I’d love to hear other people’s perspective and comments about this.

Copyright © John MacIntyre 2009, All rights reserved

June 23, 2009 Posted by | Career, Programming, Team Dynamics | , , , | 4 Comments

How to eliminate analysis paralysis

Over the first decade of my programming career, one trend became very obvious to me. I noticed that I could always increase my efficiency dramatically in the 11th hour before a deadline. It took a long time to see (like a decade), but I finally saw the truth…

I now know:

  1. Without the deadline; I had Analysis Paralysis
  2. Analysis Paralysis is caused by fear
  3. Analysis Paralysis is specifically caused by the fear of making decisions

In the 11th hour before a deadline, I made decisions immediately, where as without the deadline, I’d ponder endlessly. Once I realized this, it was very easy to fix; Get all the information, give myself a time limit (1-5 minutes), make a decision, and start.

This was an incredible productivity boost!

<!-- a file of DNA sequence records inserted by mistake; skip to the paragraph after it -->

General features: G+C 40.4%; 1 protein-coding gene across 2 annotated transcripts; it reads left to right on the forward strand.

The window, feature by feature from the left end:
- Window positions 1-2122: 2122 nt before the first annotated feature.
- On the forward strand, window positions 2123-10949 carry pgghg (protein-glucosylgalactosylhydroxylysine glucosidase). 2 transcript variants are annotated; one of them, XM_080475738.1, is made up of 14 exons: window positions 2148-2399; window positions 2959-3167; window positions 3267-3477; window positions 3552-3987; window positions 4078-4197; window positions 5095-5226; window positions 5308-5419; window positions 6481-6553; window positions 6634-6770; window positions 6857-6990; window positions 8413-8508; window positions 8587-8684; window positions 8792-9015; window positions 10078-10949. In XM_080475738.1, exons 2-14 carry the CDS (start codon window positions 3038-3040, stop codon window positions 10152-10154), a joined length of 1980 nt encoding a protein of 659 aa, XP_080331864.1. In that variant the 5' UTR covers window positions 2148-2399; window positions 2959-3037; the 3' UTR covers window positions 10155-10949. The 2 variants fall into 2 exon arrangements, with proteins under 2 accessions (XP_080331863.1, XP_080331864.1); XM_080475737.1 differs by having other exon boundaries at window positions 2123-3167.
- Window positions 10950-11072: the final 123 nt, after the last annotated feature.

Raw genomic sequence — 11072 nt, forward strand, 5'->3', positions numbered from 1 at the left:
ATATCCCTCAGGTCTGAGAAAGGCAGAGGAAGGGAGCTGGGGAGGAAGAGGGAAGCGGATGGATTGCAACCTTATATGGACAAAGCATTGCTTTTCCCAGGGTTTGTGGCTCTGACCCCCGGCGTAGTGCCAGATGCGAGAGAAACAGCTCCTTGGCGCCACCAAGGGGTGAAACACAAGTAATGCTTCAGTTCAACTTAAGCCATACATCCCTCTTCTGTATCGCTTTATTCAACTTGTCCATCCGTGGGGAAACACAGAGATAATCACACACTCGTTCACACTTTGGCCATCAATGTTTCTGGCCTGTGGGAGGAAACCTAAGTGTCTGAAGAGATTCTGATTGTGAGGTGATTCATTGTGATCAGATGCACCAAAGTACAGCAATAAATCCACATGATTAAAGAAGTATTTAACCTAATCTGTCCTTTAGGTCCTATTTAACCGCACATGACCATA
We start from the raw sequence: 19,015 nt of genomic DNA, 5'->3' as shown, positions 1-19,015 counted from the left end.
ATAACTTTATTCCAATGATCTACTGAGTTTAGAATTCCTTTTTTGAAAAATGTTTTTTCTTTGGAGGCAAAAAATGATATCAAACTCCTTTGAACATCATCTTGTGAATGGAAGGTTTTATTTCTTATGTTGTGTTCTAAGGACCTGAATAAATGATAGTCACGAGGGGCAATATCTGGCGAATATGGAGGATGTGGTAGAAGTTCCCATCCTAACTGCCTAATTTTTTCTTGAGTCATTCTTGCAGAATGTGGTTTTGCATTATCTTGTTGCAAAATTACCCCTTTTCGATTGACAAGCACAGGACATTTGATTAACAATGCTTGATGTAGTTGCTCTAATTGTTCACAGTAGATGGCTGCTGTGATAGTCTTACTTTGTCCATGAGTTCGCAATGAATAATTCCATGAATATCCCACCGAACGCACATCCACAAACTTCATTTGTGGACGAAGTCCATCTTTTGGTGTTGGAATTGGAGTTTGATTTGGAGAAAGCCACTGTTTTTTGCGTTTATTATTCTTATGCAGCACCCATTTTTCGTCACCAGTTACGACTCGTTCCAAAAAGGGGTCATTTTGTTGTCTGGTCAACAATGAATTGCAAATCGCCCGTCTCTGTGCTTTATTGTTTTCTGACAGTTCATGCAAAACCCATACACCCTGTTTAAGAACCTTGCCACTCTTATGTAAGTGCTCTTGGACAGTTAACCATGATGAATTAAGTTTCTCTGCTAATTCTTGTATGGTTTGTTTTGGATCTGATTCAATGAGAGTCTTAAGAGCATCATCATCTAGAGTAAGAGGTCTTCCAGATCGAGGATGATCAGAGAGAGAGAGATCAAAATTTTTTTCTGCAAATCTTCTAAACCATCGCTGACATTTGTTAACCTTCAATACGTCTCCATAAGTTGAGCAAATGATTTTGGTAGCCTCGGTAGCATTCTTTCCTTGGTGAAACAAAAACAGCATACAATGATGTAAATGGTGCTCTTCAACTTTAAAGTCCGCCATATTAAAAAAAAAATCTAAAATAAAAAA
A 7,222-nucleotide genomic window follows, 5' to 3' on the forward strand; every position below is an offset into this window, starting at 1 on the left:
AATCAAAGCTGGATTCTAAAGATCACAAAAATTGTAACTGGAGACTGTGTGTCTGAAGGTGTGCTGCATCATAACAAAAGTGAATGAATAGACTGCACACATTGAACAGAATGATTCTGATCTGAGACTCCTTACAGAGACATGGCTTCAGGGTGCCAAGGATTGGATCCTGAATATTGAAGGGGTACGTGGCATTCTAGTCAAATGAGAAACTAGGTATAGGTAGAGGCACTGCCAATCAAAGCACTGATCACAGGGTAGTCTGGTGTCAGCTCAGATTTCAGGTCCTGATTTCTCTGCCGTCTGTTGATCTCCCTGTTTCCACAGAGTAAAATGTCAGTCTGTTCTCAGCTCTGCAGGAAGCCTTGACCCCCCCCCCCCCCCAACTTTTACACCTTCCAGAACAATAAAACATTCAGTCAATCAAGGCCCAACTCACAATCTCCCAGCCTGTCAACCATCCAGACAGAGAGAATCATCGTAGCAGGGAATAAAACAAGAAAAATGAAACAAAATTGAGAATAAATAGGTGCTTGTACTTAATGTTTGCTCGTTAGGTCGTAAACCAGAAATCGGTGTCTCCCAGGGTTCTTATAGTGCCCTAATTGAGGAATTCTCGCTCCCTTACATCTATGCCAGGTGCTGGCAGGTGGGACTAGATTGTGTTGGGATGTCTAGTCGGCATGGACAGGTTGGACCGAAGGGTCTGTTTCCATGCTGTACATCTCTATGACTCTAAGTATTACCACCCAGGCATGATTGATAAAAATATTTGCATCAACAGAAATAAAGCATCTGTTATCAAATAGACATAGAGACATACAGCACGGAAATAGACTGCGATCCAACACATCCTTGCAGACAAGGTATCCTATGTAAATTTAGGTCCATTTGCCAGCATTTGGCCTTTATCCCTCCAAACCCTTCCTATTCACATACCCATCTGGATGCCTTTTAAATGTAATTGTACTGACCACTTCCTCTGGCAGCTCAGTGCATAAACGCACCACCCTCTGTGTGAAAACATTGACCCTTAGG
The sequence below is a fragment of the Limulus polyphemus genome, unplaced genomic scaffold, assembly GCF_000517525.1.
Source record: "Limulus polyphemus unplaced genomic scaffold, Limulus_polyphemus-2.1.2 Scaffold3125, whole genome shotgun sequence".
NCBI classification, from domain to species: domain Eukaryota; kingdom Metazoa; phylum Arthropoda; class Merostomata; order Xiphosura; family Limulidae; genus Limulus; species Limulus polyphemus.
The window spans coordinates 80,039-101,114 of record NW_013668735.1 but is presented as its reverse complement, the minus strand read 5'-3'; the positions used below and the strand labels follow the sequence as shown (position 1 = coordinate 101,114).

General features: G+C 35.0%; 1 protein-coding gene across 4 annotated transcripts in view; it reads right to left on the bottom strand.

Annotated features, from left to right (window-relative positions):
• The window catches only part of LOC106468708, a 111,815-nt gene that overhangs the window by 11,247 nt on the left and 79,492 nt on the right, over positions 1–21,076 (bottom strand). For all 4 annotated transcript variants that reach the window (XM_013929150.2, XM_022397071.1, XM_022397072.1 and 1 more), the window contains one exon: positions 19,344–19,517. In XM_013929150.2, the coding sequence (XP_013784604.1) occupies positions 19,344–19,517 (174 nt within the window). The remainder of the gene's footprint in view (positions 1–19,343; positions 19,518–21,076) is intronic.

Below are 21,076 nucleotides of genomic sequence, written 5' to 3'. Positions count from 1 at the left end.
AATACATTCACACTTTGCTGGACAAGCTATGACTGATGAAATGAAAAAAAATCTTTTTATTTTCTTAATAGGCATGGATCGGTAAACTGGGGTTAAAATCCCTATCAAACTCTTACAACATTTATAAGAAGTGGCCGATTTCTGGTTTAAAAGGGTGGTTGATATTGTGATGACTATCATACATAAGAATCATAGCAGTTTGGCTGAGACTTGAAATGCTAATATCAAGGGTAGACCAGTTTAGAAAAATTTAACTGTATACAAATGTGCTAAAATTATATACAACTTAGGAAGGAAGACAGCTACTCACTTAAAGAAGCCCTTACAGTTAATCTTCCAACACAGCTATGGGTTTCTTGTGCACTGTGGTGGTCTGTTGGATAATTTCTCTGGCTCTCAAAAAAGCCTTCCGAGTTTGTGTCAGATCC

Here’s how I streamlined my own personal development process to ‘get all the information’:

  1. I list all my options for each design decision
  2. I pick the best option(s) based on pros/cons (may be more than one)
  3. I list the risks of the best option(s)
  4. Then for each risk, I design & write a ‘conclusive’ proof of concept
  5. If the proof of concepts prove it will NOT work, then I toss the idea, pick another one & repeat.

A few things to keep in mind:

  1. A ‘Proof Of Concept’ is a minimal app to prove something. (mine are usually 1-6hrs)
  2. If 2 or more options are equal, I give myself a time limit (1-5 minutes) and make a decision … any decision, and don’t look back.
  3. Trust yourself to be able to deal with any problems you hit which were not take into account at design time.

Copyright © John MacIntyre 2009, All rights reserved

WARNING – All source code is written to demonstrate the current concept. It may be unsafe and not exactly optimal.

March 19, 2009 Posted by | Career, Consulting | , , | Leave a comment